Former CIA and National Security Agency Director Michael Hayden said Sunday that he'd be fine with having his security clearance revoked, as President Donald Trump threatened to do to him and other former intelligence officials who have been critical of the President.
Hayden made the comment on CNN's "State of the Union" when asked about a recent op-ed from retired Adm. William McRaven, who oversaw the 2011 Navy SEAL raid that killed Osama bin Laden. In his piece, McRaven issued a stunning rebuke of Trump's decision to revoke the security clearance of former CIA Director John Brennan, whom the former naval officer called "a man of unparalleled integrity." He added that he "would consider it an honor" if Trump also took away his clearance "so I can add my name to the list of men and women who have spoken up against your presidency."
Asked by CNN's Jake Tapper if he too would be honored to lose his security clearance, Hayden said, "Well, to be included in that group? Sure."
"And frankly, if his not revoking my clearance gave the impression that I somehow moved my commentary in a direction more acceptable to the White House, I would find that very disappointing and frankly unacceptable," Hayden, a frequent critic of Trump, added.
Hayden, who served as NSA director mostly during President George W. Bush's tenure, as well as for a time during President Bill Clinton's second term, and as CIA director under both Bush and President Barack Obama, emphasized that McRaven's op-ed made "a larger, broader comment on why he's upset with the administration."
"John's situation is a proximate cause for all of us signing letters and protesting," he continued. "I think it's kind of one additional straw that's breaking the camel's back. Our complaint is not just about this. It's about the whole tone, tenor, and behavior of the administration."
The intelligence chiefs react
Trump said last week that he is considering revoking the security clearances of several others besides Brennan, including Hayden, former Director of National Intelligence James Clapper, former FBI Director James Comey, former deputy attorney general Sally Yates, former national security adviser Susan Rice, former deputy FBI director Andrew McCabe, former FBI officials Lisa Page and Peter Strzok, and Bruce Ohr, a current Justice Department official.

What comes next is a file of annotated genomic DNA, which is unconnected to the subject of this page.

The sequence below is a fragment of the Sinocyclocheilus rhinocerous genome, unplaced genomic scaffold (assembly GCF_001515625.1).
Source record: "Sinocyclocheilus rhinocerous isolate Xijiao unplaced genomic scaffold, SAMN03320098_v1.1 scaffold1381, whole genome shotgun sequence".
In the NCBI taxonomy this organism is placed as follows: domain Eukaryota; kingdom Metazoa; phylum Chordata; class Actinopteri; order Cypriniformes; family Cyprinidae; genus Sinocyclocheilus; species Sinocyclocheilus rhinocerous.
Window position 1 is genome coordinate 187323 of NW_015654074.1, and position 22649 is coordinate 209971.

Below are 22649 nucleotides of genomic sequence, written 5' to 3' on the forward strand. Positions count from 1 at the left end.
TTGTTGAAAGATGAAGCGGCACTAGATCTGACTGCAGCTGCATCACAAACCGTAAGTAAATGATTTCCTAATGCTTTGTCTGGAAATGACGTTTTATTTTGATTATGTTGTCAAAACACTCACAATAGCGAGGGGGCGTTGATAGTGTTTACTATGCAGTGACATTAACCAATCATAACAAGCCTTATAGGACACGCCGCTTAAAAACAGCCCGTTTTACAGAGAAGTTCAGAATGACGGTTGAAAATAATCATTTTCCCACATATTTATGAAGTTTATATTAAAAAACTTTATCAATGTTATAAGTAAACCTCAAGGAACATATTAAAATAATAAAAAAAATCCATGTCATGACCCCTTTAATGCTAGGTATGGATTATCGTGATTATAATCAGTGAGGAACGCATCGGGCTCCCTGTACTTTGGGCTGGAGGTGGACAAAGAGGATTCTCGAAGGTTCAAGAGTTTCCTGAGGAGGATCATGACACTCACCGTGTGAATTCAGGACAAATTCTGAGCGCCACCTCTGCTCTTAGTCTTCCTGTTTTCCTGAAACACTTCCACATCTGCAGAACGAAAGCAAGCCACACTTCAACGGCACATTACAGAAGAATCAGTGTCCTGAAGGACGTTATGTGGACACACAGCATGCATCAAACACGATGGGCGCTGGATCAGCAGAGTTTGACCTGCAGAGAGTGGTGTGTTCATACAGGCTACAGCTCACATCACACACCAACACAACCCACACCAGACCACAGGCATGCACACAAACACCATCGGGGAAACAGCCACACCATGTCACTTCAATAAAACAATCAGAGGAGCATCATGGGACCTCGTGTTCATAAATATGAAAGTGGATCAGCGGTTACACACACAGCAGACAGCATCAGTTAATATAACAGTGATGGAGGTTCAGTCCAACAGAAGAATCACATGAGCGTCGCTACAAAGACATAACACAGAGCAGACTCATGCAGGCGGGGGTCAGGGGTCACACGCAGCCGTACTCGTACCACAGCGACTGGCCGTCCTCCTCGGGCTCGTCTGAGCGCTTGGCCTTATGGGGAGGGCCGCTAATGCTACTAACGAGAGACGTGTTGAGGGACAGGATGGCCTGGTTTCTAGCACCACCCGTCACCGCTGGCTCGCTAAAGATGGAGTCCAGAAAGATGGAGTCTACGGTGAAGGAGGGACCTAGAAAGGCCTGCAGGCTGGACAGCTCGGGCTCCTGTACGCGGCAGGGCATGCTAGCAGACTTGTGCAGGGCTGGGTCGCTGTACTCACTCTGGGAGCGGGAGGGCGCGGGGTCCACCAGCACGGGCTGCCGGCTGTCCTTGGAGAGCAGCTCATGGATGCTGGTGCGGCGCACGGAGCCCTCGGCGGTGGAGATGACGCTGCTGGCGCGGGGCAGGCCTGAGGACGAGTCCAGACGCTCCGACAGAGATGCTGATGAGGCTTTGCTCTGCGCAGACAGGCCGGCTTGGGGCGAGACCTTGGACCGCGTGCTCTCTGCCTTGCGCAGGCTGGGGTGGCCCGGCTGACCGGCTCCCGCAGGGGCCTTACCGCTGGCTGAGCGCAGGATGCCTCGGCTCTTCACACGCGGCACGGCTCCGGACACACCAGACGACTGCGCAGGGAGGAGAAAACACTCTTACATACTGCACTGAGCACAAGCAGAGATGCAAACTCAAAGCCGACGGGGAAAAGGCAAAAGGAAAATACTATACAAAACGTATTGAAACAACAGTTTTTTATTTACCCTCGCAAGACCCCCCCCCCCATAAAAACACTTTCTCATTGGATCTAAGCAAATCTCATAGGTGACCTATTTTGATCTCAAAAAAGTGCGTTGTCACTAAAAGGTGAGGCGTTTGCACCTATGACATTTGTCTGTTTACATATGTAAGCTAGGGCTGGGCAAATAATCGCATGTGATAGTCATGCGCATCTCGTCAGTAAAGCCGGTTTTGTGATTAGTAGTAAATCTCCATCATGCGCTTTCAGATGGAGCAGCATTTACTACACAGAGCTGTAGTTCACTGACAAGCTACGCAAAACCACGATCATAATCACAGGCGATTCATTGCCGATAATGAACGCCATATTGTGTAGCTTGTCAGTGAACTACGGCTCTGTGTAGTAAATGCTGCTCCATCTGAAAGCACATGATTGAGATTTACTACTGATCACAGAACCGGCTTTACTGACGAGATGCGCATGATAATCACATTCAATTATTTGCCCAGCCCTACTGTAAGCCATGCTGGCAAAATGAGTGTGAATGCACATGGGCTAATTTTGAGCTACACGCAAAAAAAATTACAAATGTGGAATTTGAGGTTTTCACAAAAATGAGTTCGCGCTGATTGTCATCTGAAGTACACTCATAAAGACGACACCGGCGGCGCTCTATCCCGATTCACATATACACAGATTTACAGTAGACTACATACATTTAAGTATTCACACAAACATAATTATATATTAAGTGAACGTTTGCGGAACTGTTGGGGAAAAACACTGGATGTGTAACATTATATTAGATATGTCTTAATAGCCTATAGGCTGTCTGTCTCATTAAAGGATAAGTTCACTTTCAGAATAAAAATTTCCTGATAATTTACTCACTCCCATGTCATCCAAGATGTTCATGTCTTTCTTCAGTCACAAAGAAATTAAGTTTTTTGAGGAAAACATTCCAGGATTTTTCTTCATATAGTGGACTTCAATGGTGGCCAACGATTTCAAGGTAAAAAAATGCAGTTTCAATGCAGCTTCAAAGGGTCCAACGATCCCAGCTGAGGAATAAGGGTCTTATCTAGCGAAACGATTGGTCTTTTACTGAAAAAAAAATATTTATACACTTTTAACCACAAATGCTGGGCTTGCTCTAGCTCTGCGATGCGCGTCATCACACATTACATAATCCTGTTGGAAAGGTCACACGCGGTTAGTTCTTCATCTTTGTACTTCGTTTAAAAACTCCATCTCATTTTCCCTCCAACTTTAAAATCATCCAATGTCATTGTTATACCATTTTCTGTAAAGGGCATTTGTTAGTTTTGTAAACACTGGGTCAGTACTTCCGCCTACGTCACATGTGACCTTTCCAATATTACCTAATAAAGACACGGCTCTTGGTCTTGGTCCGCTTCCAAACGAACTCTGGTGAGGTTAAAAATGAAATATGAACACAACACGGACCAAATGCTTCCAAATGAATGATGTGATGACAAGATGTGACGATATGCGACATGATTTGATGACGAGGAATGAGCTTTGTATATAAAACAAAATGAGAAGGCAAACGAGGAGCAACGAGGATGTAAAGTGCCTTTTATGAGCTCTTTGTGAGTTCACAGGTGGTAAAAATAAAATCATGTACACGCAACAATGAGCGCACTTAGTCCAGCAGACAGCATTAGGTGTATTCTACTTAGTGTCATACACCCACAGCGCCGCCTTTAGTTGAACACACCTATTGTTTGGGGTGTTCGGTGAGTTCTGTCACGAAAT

Brennan and several other former intelligence chiefs have been outspoken in their criticism of the President. In July, Brennan called Trump's actions alongside Russian President Vladimir Putin in a news conference after their summit in Helsinki, Finland, "nothing short of treasonous."
Following his one-on-one meeting with Putin, Trump declined to endorse the US intelligence community's assessment that Russia interfered in the 2016 election over Putin's denial, saying the Russian President was "extremely strong and powerful" in his denial.
On Sunday, Brennan said in an interview on NBC's "Meet the Press" that he stood by his comments. He also said that he might escalate to legal action against the executive branch regarding the revocation of his security clearance.
"If my clearances and my reputation, as I'm being pulled through the mud now, if that's the price we're going to pay to prevent Donald Trump from doing this against other people, to me it's a small price to pay," Brennan said. "So I am going to do whatever I can personally to try to prevent these abuses in the future, and if it means going to court, I will do that."
White House national security adviser John Bolton defended Trump's decision to revoke Brennan's clearance.
"There is a line and somebody can cross it," Bolton told ABC's "This Week," later adding, "I think a number of people have commented that he couldn't be in the position he's in of criticizing President Trump and his so-called collusion with Russia unless he did use classified information. But I don't know the specifics. What I do know was when he was director of CIA, I was very troubled by his conduct, by statements he made in public and by what I thought was his politicization of the intelligence community."
Clapper said Sunday on "State of the Union" that he does see Brennan's hyperbole as part of the issue, but reemphasized a larger concern.
"I think it is," Clapper said when asked if Brennan's hyperbole was an issue. "I think John is sort of like a freight train, and he's going to say what's on his mind. I think, though, that the common denominator among all of us that have been speaking up, though, is a genuine concern about the jeopardy or threats to our institutions and values, and although we may express that in different ways. And I think that's what this really is about. But John and his rhetoric, I think, have become an issue in and of itself."